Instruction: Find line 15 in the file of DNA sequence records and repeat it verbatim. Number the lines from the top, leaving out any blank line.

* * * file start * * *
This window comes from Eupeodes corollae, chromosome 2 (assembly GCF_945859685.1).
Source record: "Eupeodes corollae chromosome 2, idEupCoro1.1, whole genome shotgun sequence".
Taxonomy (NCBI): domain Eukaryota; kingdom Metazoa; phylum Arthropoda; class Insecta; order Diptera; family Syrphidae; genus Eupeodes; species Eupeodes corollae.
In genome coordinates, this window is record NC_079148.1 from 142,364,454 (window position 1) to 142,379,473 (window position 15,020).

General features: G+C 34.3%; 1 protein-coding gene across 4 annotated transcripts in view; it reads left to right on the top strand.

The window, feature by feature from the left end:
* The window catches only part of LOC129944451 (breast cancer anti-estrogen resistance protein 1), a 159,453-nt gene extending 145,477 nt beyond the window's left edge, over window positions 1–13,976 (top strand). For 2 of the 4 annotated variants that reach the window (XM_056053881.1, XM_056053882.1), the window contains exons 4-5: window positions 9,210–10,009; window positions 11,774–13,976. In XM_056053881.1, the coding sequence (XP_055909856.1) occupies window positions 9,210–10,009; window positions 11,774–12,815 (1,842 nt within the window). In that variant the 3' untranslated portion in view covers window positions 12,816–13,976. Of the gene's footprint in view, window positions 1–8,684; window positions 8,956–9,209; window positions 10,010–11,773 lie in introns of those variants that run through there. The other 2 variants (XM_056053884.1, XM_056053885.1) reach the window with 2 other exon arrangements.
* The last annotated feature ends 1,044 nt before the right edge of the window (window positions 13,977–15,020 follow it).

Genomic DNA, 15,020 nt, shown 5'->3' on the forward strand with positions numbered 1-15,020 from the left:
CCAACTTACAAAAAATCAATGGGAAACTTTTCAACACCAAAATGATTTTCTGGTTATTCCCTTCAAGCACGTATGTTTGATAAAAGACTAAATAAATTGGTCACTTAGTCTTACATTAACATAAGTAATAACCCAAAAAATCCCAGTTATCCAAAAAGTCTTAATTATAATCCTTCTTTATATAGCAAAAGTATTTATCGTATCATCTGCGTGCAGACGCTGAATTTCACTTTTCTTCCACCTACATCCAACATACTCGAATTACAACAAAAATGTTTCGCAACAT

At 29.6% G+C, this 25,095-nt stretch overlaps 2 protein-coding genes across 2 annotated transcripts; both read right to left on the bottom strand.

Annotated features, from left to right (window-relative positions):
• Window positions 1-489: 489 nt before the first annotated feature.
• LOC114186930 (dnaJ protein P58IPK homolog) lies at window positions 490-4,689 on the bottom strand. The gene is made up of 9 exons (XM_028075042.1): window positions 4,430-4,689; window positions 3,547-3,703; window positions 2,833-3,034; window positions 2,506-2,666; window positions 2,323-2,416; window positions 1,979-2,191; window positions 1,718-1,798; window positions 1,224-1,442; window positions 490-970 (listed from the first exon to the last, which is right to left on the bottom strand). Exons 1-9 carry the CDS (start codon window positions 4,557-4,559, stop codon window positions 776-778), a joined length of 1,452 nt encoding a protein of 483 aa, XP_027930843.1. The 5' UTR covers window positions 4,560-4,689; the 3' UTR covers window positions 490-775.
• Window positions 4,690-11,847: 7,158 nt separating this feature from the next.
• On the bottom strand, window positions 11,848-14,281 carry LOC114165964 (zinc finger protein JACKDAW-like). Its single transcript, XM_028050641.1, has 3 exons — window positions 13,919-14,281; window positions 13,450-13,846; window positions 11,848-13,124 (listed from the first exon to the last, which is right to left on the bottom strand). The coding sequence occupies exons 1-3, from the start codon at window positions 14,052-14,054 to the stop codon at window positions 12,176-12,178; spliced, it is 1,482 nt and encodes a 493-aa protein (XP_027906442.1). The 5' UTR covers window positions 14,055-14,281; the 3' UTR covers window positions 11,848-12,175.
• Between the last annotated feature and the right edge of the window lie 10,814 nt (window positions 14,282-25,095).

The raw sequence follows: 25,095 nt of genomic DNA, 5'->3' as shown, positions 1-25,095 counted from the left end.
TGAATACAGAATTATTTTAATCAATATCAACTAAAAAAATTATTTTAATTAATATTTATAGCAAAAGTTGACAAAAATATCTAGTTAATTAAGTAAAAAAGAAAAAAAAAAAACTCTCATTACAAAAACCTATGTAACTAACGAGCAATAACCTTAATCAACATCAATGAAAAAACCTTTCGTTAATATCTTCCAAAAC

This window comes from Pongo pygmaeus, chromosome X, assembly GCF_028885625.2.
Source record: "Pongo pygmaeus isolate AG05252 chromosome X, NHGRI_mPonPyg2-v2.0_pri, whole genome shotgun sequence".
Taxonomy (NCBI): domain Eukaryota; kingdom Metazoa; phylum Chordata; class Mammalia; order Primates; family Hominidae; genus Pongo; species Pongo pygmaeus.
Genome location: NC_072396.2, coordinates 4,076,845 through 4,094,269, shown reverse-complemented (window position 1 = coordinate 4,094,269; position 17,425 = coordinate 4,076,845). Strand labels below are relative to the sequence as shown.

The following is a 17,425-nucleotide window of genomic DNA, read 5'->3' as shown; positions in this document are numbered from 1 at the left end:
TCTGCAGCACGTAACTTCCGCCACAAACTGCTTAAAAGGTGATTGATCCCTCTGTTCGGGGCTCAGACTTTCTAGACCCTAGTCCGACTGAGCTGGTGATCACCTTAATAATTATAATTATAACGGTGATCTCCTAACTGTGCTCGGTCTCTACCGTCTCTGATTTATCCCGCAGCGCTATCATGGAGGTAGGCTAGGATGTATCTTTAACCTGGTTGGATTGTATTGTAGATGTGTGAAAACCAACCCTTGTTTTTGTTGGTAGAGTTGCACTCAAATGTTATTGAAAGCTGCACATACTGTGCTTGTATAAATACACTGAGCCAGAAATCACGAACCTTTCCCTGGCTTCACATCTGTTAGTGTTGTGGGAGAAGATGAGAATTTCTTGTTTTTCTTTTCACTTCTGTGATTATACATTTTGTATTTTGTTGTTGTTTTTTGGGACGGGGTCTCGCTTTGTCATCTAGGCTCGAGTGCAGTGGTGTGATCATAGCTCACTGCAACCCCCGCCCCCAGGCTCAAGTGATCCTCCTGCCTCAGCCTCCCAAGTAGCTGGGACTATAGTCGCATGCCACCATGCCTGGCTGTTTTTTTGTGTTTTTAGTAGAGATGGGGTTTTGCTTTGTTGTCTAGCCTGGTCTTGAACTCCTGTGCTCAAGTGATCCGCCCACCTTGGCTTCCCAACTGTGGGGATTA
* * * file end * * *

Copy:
• Window positions 4,690-11,847: 7,158 nt separating this feature from the next.